Strategic planning and a more focused mission, one driven by design and data, has led the change. “The last several years there’s been a concentration of what we want to do, a focus of the mission, rather than having a broad approach,” Cooper explains. “And I think, through our partnerships, like the one with the city and BR General on Acadian Thruway, people are seeing us as a trustworthy community partner.”
Justin Lemoine, landscape architect, is a board member and has been a part of this increased activity—from pilot pocket parks to the Neighborwoods program that improves blight in underserved areas.
Lemoine says the group’s staff is completely in sync with its large, active board that represents a wide swath of industry stakeholders concerned with the organic landscape of the five parishes surrounding the group’s namesake city. “The staff is dedicated, hard-working and aggressive about their passion for the role trees play in the health of Baton Rouge,” Lemoine says.
A board is never just a board, and a tree is not just a tree. The effort now is to show this to the community at large, Foley says. “We all share one environment with the plants and trees that surround us.”
In 2020, the nonprofit’s budget is well over $1 million, triple what it was just a decade ago. Partners like Lamar Advertising, ExxonMobil, Raising Cane’s and TEAM Toyota are more actively involved in projects, and a new public-private partnership has put Baton Rouge Green in charge of distributing federal grant dollars for urban forestry projects across the entire state.
“It’s really a one-of-a-kind situation,” says Mike Strain, commissioner of Louisiana’s Department of Agriculture and Forestry, when describing the Louisiana Community Forestry Program. “If Baton Rouge Green didn’t step up, this wouldn’t have ever happened.”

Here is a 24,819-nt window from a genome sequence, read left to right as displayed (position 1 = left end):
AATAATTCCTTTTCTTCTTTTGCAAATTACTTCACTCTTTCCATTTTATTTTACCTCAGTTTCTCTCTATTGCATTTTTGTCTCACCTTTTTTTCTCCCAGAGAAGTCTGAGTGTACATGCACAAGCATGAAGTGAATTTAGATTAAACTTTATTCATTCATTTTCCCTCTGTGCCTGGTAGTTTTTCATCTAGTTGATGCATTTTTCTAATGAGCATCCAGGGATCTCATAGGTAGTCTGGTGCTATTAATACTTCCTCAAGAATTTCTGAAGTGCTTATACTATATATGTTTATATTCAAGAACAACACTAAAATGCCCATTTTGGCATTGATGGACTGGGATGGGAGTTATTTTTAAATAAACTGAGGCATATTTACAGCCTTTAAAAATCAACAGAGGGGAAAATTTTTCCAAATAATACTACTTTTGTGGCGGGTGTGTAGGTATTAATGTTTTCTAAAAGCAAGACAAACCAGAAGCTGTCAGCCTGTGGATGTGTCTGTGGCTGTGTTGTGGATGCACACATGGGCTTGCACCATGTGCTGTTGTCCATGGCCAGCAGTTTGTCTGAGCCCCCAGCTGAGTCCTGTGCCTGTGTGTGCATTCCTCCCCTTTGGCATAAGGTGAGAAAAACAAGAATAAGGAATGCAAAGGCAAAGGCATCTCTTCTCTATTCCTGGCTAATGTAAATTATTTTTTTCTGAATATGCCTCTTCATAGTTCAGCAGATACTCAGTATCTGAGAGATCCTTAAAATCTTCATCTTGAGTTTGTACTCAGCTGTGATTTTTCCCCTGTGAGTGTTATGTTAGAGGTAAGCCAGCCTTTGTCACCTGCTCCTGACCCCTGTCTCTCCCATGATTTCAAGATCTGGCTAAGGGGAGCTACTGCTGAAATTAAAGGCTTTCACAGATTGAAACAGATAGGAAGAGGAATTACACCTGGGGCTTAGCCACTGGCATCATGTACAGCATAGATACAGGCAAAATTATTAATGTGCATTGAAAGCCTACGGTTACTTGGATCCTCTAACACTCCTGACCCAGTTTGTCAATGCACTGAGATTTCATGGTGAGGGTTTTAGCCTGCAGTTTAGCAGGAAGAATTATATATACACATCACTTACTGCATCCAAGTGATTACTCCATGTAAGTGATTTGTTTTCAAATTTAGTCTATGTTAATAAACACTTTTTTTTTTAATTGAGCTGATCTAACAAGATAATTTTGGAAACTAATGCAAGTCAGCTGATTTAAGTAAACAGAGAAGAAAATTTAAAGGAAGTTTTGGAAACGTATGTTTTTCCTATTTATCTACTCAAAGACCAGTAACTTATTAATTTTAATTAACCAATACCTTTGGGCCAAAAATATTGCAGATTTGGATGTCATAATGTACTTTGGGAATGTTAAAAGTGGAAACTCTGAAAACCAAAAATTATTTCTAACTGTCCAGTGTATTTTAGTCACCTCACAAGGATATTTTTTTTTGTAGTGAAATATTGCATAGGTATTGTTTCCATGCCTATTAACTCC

Louisiana Community Forestry Program is the kind of federal -funded grant program that is almost always administered by state forestry agencies. In Louisiana’s case, budget cuts and staff shortages created a quandary. Federal dollars for new urban green spaces and improvements were there for the taking, but there was no state office with the time, personnel or expertise to oversee the money management, much less the projects themselves.
Enter Baton Rouge Green. Foley says the deal not only increased the group’s reach but also its budget for staff and strategic awareness campaigns.
“As these urban forestry projects take off around the state, there’s a huge net result for the environment, but beyond that they really help encourage a tight-knit community and become centerpieces for these areas,” Strain says. “When kids plant a tree, it becomes ‘their tree,’ and it instills in them a sense of pride and belonging in their community.”
Statistics on the health benefits of green spaces are solid and wide-ranging, and Baton Rouge Green Director of Operations Robert Seemann takes notice every time it rains.
“Even when my daughter is at day care on a rainy day, and they have to stay inside, I can tell the difference in her demeanor when I get home,” he says. “We need healthy outdoors to be healthy.”
Seemann believes people are now realizing information is a service and they are appreciating groups that give them data and good ideas more than ever—an opportunity Baton Rouge Green is gladly seizing.
A former firefighter who served in a forestry battalion that suppressed wildfires by charging into treacherous rural places outside the reach of standard firefighting equipment, even now Seemann is a fearless troubleshooter.